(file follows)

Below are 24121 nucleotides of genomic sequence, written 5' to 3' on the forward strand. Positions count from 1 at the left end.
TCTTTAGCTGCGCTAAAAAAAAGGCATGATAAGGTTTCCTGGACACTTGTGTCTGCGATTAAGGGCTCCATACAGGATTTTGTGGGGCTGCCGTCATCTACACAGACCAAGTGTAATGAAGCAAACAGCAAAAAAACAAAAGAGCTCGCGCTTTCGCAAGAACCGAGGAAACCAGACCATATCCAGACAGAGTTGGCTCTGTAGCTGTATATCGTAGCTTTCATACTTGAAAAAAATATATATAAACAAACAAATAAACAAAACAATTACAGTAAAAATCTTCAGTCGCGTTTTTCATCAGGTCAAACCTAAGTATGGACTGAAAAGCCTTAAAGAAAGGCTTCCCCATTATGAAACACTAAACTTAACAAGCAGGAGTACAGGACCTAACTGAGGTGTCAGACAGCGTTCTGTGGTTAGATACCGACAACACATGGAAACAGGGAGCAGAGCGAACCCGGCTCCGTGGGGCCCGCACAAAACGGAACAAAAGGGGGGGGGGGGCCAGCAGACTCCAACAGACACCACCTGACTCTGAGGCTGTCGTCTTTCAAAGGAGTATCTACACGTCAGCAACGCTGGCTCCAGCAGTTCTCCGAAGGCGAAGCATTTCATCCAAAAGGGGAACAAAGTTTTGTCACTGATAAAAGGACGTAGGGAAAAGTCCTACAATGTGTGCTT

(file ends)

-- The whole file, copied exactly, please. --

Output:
Below are 24121 nucleotides of genomic sequence, written 5' to 3' on the forward strand. Positions count from 1 at the left end.
TCTTTAGCTGCGCTAAAAAAAAGGCATGATAAGGTTTCCTGGACACTTGTGTCTGCGATTAAGGGCTCCATACAGGATTTTGTGGGGCTGCCGTCATCTACACAGACCAAGTGTAATGAAGCAAACAGCAAAAAAACAAAAGAGCTCGCGCTTTCGCAAGAACCGAGGAAACCAGACCATATCCAGACAGAGTTGGCTCTGTAGCTGTATATCGTAGCTTTCATACTTGAAAAAAATATATATAAACAAACAAATAAACAAAACAATTACAGTAAAAATCTTCAGTCGCGTTTTTCATCAGGTCAAACCTAAGTATGGACTGAAAAGCCTTAAAGAAAGGCTTCCCCATTATGAAACACTAAACTTAACAAGCAGGAGTACAGGACCTAACTGAGGTGTCAGACAGCGTTCTGTGGTTAGATACCGACAACACATGGAAACAGGGAGCAGAGCGAACCCGGCTCCGTGGGGCCCGCACAAAACGGAACAAAAGGGGGGGGGGGGCCAGCAGACTCCAACAGACACCACCTGACTCTGAGGCTGTCGTCTTTCAAAGGAGTATCTACACGTCAGCAACGCTGGCTCCAGCAGTTCTCCGAAGGCGAAGCATTTCATCCAAAAGGGGAACAAAGTTTTGTCACTGATAAAAGGACGTAGGGAAAAGTCCTACAATGTGTGCTT